Soaking Up Saigon

In Vietnam

Last on our list for Vietnam was Saigon – it might be called Ho Chi Minh by the government, on maps, and by those in the north, but its still Saigon to the people that live there.  I would call it Box Hill north.  Arriving in Saigon felt pretty good, we had covered a lot of territory in our month in Vietnam, and we had almost travelled the entire length of this long, narrow nation overland – even if we did fly the last little bit.

Suburban Saigon from the air
Suburban Saigon

Saigon feels like a more modern version of Hanoi – there are a lot of  more modern touches (shopping centres, international chains, fine dining), and not as much of the history of Hanoi – but they are both densely populated cities where each hidden, twisted lane way reveals a whole new element of activity.

Out hotel – Hello Hotel (which was amazing btw, can’t recommend it highly enough) – was down a long alleyway in the middle of the busy tourist district.  But as soon as you stepped of the street in the alleyways, you felt suddenly miles away from the touts and tuk tuks and traffic.  In fact i think the lane ways were our favourite part of the city – they give Saigon an extra hidden element.  Real life goes on away from the busy main streets.

Saigon lanes and alleyways
Colourful alleyways

As we travelled south in Vietnam, the monsoon became more apparent.  And we couldn’t have been happier.  When the temperature hits 36 at midday with thick humidity, its great to look at the sky and see the dark clouds building and know that a refreshing deluge will wash the streets clean and return a much more liveable temperature to the sweltering neighbourhoods.  The cool change meant we could see Saigon our way – by just walking and walking and walking, and stumbling on scenes like the photo below (the kind of strange sight you just don’t see in the staid, serious streets of Melbourne).

This is Saigon.  Best photo.
Just look at this photo for a while. Its so good. This is Saigon in a picture. A demolished building, men drinking coffee on ridiculously small chairs, a nude baby making a run for it, a motorcycle swooping in.

Just as Hanoi’s tourism industry is dominated by trips to Halong bay, Saigon’s is dominated by the Vietnam War (or the American War as it is known here – or the ‘American War of Aggression as it is still called in the north).  Most tourists visit the Chu Chi tunnels – part of the massive tunnel network which housed so many Viet Cong soldiers during the war.  But with the knowledge we would be in Phnom Penh in a week, I was unsure how much horrifying history I could deal with.  Visiting the war remnants museum was enough for us – seeing the effects of the war on the Vietnamese people, and in particular the generations long effects of the tonnes of agent orange that were sprayed here was pretty sobering.  Many children are still born here with serious defects due to the chemical agents sprayed from american planes – a wrong that will never be righted.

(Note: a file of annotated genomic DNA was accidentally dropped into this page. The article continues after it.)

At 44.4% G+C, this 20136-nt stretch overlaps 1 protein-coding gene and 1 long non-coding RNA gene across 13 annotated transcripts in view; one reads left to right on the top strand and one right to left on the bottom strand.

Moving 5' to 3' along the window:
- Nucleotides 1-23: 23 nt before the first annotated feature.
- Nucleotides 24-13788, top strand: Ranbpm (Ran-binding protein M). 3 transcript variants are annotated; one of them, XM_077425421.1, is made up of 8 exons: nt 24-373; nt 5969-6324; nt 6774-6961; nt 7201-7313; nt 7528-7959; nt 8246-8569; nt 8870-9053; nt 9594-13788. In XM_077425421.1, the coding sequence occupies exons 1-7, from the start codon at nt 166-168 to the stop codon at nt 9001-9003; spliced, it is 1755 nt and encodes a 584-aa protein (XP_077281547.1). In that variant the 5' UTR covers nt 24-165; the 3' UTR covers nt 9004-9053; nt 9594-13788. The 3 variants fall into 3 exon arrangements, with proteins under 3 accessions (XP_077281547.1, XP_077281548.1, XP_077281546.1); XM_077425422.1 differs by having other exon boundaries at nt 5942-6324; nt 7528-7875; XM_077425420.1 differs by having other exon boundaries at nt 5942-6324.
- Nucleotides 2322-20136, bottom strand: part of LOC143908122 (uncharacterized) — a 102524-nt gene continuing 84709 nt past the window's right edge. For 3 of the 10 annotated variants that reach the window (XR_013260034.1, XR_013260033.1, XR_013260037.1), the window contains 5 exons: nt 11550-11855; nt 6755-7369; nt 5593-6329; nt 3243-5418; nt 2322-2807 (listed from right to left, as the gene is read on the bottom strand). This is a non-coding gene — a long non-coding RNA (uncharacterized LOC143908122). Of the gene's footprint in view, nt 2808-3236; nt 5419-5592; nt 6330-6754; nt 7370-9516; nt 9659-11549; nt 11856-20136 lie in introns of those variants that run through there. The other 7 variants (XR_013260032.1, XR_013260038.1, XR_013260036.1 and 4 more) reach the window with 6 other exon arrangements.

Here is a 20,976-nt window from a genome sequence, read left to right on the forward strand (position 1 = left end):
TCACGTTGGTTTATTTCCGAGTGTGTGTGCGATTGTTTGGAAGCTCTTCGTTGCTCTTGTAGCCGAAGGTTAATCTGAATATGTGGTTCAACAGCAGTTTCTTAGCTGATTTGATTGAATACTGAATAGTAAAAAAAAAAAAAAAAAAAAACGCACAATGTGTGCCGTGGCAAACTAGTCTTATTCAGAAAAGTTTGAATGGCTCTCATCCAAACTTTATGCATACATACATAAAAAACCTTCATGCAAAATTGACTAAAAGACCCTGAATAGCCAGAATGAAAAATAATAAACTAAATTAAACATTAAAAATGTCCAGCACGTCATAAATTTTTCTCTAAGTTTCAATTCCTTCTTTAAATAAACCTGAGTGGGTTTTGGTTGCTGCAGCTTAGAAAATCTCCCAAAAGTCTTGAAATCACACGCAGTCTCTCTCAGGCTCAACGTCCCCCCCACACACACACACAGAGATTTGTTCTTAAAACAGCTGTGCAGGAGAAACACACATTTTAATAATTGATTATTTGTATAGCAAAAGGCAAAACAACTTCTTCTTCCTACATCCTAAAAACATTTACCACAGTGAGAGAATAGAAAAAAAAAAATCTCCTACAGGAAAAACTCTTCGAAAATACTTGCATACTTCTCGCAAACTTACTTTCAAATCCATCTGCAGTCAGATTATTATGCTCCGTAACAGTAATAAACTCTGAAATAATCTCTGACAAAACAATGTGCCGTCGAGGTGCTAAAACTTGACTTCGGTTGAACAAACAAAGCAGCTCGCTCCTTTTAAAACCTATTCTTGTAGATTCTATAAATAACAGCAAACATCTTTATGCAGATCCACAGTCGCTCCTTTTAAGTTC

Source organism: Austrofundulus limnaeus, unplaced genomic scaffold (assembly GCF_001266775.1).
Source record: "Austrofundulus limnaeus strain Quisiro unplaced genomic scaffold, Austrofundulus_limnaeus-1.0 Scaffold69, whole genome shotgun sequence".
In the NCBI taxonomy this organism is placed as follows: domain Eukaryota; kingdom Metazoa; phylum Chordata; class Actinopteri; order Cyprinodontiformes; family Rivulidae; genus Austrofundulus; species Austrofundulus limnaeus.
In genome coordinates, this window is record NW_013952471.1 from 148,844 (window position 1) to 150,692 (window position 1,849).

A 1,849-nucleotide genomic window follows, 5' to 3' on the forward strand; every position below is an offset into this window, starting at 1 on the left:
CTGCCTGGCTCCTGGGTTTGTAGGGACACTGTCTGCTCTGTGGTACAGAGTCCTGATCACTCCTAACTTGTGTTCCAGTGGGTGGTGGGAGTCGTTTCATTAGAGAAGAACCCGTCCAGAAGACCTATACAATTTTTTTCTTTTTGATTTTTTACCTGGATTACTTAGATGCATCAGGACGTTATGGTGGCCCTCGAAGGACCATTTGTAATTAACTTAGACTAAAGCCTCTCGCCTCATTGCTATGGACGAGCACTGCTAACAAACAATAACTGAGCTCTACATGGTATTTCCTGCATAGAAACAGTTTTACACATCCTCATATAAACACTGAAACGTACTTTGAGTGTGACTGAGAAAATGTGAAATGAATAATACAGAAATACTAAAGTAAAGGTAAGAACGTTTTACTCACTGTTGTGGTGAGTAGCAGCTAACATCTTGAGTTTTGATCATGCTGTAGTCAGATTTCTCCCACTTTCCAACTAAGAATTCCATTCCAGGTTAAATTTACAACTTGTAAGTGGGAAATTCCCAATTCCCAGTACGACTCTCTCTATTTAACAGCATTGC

Remnants of war
Remnants of war

I’ve heard a bit of criticism of the Vietnam war museums, by people saying they portray a very ‘Vietnamese’ view of the war – highlighting the atrocities of the US and its allies, while turning a blind eye to the actions of the Viet Cong.  And this is true, but in this statement is the silent assertion that the western version of what happened in the war is the true version.  The atrocities in these museums occurred, 80 million litres of the chemical defoliant agent orange were spread over the region, up to 500 civilians were slain in the Mi Lai massacre, horrible things took place.  We have all heard the phrase  “History is written by the victors”.  I don’t think these museums present any less of a truthful portrayal of what took place than the Vietnam museums of the west.  When we approach any historical text, or a museum or site, we need to keep in mind who is presenting this information to us, and keep this in mind when taking it in.  This is just as important in Australia or America as it is in Vietnam.

Our other highlights of Saigon included – visiting the popular 4P’s Pizza for some inspired Japanese themed wood fired pizzas (yes that is a thing).  The #2 restaurant in Saigon (out of 500 on trip advisor) takes some finding, down a lane way, round a corner, and down another lane way, and we stumbled in on a friday night to find them fully booked.  All of a sudden it felt very Melbournelike.  Luckily they set us up in the cafe next door and ferried in some incredibly tasty pizzas.

4Ps Pizza Saigon
4Ps Pizza Saigon

Saigon turned out to be a bit of a foody city.  Aside from the amazing street side rolls (ill get to that in my next ‘best of vietnam post’), we ate some fantastic dim-sum, some great japanese food, and some interesting crepes with cheese so strong it burnt my throat.  We also got to catch up with Asha’s aunty Lee – and its always so great to catch up with family of friends who are living overseas.

Dim Sum Saigon
Dim Sum Saigon

As we rolled out of Saigon on a bus bound for Cambodia, we realised that despite all of the scary stories of taxi scams, aggressive touts and rip-off merchants, we had made it through Vietnam without anything like this happening to us at all.  In fact it had been quite the opposite.

1 Comment

  1. Very interesting Ryan. If you lived through that period of time, as we did, you were very much influenced by the government’s line that we were trying to protect the free will of the Vietnamese people, not to mention stopping the Chinese communists from taking over Vietnam. Dad was a contientious objector – that took a lot of guts! History repeats itself & we never seem to learn! Love mum

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